Friday, August 17, 2007

Beware fund redemption fees

Mutual funds have had trading restrictions and redemption fees to prevent market-timing for a while now. For example, fund investors may be prevented from making a round trip (purchase and sale) of a fund within 90 days, or they may be hit with a 1-2% redemption fee for selling a fund within 30 days of a purchase. 401(k) plan investors may have been avoiding these restrictions and fees in the past, but that is changing (free WSJ Digg link).

The short version of what's happening:

While redemption fees and trading restrictions aren't new, some investors have been able to avoid these penalties if they hold funds through an "omnibus" account such as a 401(k) plan, which can make it tough for fund companies to detect who's trading and how often. The new rule, which was issued by the SEC in early 2005 after the effects of widespread market-timing became well-known, helps fund companies to peek inside these omnibus accounts and enforce their short-term trading restrictions.
Rules are hitting those who aren't market-timing

But applying these rules are having unintended consequences:

One 47-year-old participant in the plan had a portion of his account automatically switched into the Artisan International Fund. But one week later, he decided to adjust his allocation and moved more than $24,000 from the Artisan fund into a real-estate fund. The participant, who has made only three other trades this year, is hardly a market-timer, Mr. Kaye says. But his move cost him nearly $500 because the Artisan fund charges a 2% redemption fee on shares held less than 90 days.

The participant "felt the system was gamed against him and initially was very resentful," Mr. Kaye says.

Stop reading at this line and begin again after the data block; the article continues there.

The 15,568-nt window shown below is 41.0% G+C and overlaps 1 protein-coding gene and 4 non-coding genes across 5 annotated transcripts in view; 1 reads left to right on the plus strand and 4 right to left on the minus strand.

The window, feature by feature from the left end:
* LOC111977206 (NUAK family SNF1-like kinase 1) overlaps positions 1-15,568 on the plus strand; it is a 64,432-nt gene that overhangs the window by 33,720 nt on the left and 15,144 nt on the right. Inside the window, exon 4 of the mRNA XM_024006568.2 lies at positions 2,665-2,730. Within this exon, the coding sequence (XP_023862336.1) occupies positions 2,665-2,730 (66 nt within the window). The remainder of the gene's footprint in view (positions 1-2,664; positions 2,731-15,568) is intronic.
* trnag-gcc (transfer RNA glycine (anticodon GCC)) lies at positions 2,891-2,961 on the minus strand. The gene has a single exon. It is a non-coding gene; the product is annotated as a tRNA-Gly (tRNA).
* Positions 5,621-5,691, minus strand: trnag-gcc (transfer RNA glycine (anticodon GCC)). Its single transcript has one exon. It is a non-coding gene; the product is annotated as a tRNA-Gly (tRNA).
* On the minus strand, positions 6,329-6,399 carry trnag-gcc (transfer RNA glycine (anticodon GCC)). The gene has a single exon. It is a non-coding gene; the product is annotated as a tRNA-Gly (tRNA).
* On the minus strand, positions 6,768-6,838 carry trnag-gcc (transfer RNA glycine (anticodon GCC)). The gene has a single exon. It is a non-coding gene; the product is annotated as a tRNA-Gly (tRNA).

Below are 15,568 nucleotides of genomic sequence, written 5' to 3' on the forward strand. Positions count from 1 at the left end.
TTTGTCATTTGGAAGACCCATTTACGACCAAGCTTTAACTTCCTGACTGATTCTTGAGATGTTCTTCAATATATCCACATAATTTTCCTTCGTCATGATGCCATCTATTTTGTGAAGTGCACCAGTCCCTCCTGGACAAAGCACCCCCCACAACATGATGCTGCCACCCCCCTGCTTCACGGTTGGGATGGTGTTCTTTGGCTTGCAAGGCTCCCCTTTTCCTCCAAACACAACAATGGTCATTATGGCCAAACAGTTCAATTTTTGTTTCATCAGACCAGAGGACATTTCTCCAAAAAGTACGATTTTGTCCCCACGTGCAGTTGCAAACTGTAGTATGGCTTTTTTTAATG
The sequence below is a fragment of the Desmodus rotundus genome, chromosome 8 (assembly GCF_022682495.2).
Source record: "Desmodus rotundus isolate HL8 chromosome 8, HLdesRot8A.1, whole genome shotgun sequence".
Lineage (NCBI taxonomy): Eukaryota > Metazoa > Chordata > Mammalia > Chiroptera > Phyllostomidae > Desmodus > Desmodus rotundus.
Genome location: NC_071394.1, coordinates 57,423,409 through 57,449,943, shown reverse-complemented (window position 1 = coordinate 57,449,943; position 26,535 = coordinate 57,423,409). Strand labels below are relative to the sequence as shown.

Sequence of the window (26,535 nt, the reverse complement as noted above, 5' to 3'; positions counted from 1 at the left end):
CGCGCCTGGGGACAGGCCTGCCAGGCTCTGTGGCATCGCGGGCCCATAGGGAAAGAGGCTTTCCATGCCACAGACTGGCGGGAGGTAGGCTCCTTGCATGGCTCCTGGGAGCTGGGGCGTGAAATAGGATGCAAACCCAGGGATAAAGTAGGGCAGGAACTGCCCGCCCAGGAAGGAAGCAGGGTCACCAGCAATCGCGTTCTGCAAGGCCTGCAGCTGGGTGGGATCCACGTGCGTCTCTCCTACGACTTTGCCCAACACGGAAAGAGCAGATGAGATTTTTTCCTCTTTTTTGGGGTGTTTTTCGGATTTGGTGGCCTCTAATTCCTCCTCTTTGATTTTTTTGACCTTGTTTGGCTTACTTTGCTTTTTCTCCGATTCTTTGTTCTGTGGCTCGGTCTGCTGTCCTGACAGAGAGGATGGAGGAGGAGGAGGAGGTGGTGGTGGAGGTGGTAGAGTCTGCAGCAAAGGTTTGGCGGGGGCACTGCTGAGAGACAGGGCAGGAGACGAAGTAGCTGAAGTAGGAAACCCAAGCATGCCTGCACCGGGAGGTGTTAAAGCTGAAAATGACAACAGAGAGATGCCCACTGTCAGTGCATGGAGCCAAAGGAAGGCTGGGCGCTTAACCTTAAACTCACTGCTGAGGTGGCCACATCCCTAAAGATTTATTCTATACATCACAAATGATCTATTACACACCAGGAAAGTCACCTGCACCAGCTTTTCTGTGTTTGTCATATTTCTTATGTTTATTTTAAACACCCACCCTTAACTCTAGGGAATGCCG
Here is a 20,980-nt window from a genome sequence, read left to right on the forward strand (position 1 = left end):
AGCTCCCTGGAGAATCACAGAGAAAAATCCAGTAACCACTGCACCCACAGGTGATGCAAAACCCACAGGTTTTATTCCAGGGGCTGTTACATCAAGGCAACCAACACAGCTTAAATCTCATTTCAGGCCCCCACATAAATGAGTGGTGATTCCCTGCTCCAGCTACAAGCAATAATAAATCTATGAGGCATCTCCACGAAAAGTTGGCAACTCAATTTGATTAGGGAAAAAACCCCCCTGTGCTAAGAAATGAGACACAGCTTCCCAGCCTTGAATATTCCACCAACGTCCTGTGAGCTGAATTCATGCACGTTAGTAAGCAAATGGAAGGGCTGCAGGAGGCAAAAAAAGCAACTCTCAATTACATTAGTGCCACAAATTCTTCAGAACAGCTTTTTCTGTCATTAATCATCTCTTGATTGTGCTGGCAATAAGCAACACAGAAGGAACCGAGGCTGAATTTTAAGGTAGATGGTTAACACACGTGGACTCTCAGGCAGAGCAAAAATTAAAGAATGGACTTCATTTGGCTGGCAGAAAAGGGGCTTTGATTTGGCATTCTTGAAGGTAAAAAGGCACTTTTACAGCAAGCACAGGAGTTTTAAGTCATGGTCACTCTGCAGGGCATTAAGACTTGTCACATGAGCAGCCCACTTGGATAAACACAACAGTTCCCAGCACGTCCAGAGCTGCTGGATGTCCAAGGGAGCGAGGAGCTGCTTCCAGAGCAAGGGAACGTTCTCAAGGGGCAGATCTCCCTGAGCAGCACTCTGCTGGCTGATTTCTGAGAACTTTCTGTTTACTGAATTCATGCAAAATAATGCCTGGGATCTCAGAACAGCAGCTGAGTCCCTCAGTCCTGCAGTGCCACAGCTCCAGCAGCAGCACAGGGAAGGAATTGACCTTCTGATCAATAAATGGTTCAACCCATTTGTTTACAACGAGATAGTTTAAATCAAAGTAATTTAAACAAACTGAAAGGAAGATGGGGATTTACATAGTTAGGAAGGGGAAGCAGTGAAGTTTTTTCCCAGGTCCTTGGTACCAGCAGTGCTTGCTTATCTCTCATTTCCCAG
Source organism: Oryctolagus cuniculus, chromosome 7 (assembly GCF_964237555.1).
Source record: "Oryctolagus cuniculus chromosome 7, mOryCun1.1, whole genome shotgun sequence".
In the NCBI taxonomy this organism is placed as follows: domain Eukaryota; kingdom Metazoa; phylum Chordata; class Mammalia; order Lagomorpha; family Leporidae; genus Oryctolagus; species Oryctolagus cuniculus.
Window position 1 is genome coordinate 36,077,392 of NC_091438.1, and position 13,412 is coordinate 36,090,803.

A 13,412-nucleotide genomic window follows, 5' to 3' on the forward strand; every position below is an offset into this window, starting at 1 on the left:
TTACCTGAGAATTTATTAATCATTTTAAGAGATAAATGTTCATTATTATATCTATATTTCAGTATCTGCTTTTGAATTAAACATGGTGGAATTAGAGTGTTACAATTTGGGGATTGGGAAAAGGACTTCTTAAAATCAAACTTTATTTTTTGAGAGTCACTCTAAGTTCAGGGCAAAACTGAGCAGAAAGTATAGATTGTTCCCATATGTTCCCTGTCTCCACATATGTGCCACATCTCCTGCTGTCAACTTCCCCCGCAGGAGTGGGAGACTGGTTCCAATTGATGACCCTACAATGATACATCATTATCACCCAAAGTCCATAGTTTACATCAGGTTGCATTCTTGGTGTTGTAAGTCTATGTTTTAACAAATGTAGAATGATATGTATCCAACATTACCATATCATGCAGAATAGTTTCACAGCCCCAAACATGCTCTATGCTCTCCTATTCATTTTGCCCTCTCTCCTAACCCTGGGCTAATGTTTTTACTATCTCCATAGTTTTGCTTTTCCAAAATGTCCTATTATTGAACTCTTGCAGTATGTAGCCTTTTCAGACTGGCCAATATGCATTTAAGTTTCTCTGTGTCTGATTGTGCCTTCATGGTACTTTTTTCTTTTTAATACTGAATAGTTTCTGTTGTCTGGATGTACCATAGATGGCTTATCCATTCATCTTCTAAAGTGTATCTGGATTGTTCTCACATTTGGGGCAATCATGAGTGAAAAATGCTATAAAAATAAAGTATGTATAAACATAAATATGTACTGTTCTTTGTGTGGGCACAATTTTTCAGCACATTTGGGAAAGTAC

In some cases, retirement-plan participants making regular rebalancing trades -- a practice advocated by many financial advisers -- have been flagged by fund companies as potential abusive traders. In plans provided by ePlan Services Inc., a 401(k) administrator and recordkeeper based in Denver, two participants making regular rebalancing trades were singled out by fund companies for potential trading abuses in the past 90 days, says Mark Gutrich, ePlan's president and chief executive. The firm spent hours researching their trades and calling the participants and ultimately convinced the fund companies that the trades weren't abusive, Mr. Gutrich says.
How to not fall into this trap

To avoid this conundrum, I read and understand the fund's prospectus. The restrictions and fees are all disclosed in the prospectus. My own 401(k) plan has several restrictions on a few of the funds it offers. I make sure I understand the round trip rules and redemption fees. It seems that at least once a year the plan sends me another note about another short term trading restriction being put in, so I don't ignore any notices I'm sent.